First there was Caplis & Silverman. Then there was Colorado’s Morning News. Now we have a couple of strange Scott McInnis gems in writing (no transcripts, no audio) from his recent “InnerView” with the Colorado Statesman.
First, in regards to closing the budget gap:
You need to say, â€œOkay, hereâ€™s what we have.â€ The state Senator up there, Dan Marostica. Heâ€™s got some ideas, and heâ€™s a numbers guy. Thatâ€™s what you need. Frankly, the governor should have hired that guy the first day he was in office.
Those are the kind of people that Iâ€™m going to put in place.
No doubt gubernatorial candidate McInnis meant Representative (until recently) Don Marostica. Hey, mistakes on details like title and first name happen. But why bring Marostica up in the first place?
A quirky political calculation to highlight by far the least taxpayer friendly Republican lawmaker of recent sessions — especially when coupled with this phase of the interview:
CS: Is there one area where you agree with Governor Ritter? Where you thought he was heading the state in the right direction?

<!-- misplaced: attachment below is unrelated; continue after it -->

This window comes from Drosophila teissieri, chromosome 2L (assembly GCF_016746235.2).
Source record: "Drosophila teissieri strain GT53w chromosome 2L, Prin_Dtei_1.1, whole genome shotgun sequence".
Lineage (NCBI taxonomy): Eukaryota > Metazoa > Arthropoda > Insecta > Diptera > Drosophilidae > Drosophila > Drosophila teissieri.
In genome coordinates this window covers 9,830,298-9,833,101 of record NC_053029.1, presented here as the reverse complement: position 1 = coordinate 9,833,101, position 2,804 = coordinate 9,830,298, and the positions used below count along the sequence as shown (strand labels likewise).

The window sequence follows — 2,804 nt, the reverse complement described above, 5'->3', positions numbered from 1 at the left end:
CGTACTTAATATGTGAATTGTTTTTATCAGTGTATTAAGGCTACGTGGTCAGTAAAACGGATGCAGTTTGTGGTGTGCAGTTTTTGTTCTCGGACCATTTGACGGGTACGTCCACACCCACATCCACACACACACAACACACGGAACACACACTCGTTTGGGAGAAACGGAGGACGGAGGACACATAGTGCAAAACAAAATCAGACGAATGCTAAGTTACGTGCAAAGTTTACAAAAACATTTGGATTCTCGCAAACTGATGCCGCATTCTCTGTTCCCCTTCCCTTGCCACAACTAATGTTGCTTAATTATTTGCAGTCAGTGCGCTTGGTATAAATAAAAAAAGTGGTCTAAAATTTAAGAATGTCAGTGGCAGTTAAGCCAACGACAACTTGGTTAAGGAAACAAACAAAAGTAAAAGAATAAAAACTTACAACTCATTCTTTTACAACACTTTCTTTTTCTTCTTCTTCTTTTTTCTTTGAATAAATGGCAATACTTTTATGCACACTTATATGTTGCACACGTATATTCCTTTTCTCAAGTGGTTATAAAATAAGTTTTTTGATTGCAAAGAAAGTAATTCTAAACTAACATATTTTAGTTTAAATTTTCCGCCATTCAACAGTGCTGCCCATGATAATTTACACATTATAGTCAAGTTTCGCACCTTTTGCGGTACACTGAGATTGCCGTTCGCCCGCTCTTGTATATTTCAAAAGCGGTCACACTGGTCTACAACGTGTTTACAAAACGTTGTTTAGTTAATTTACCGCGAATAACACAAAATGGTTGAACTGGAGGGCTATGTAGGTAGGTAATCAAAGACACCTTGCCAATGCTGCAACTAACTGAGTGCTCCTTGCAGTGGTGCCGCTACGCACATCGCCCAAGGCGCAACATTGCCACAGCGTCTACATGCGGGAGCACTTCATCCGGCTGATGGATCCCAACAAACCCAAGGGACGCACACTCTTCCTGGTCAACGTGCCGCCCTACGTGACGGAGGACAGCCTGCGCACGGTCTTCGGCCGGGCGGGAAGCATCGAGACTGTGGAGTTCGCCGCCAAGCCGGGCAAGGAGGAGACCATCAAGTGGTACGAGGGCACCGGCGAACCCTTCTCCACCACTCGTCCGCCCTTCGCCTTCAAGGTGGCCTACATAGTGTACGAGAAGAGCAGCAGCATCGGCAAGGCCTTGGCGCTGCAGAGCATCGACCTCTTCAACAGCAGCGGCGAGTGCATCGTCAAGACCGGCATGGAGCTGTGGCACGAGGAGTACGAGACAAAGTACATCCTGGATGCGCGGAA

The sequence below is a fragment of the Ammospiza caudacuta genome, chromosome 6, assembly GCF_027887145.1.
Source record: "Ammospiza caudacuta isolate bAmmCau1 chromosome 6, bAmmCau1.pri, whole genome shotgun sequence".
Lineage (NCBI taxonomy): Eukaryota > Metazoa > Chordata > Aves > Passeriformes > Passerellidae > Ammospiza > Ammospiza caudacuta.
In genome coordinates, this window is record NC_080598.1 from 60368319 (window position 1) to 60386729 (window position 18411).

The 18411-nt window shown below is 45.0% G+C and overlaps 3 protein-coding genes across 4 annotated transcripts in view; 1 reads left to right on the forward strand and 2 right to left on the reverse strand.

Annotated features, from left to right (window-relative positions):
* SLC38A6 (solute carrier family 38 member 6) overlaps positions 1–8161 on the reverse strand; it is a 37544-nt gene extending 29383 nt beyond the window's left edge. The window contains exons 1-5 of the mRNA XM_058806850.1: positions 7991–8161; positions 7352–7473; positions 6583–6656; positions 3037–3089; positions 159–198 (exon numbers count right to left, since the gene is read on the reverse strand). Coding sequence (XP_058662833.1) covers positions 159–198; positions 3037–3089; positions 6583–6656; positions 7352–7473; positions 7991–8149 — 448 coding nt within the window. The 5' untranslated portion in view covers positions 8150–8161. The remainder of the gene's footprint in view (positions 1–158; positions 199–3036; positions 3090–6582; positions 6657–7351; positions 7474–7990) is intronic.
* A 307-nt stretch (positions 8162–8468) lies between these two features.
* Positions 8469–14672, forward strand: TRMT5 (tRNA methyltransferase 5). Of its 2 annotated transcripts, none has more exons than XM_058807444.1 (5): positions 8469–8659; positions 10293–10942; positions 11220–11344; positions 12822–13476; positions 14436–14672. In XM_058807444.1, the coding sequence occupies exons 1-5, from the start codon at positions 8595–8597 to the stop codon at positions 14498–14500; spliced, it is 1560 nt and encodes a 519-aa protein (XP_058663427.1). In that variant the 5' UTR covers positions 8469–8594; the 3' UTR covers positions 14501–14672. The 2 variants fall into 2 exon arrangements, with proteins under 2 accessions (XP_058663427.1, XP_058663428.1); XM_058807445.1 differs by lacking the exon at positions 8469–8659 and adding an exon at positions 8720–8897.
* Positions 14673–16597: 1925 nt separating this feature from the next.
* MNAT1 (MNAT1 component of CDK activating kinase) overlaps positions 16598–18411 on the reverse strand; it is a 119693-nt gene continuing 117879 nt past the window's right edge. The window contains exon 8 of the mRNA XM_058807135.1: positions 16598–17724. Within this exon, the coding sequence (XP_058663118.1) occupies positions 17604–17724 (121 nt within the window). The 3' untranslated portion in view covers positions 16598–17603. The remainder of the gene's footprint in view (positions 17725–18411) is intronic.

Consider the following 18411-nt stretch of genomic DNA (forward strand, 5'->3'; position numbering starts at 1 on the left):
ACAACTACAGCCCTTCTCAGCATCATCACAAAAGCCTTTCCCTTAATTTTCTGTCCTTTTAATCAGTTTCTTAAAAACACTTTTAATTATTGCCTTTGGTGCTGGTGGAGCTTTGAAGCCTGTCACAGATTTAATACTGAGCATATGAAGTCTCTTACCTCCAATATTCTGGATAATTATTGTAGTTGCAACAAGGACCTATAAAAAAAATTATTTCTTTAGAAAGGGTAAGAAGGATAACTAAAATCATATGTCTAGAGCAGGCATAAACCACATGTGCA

SM: Well, he showed up for work. Heâ€™s got a good work ethic, I guess.
I mean, heâ€™s a nice guy, and in good times, maybe thereâ€™s not (so much) demand on leadership. These arenâ€™t good times.
Except for the fact that Ritter and McInnis have one thing here in common: the only Republican lawmaker they are willing to praise and single out for a promotion to work for their administration is Don Marostica. A strange political calculation, indeed.
Then there’s McInnis’ views on term limits — the second item he cites as part of the changed political landscape since he first started running for office in the 1980s:
Itâ€™s like term limiting the surgeon of the local hospital. After youâ€™ve got eight years of experience, youâ€™re out. The basic problem with term limits is it takes away the right to vote.
Iâ€™m always interested in a libertarian who supports term limits â€” they havenâ€™t really thought out the fact that that takes away the right to vote, which they swear theyâ€™ll die on.
Those are two changes I think were negative.
Term limits is a debatable issue, but the argument McInnis made here is somewhat convoluted. Personally, at the federal level, I don’t think term limits work so well. At the state level, I think you avoid most of the problems this libertarian argument against term limits conjures up.
Anyway, those are just two examples. If you can muster up the time and courage, delve through the entire interview. I’d be interested in your feedback. Democrat office-holders in Colorado clearly are weakening … but are they weakening that much?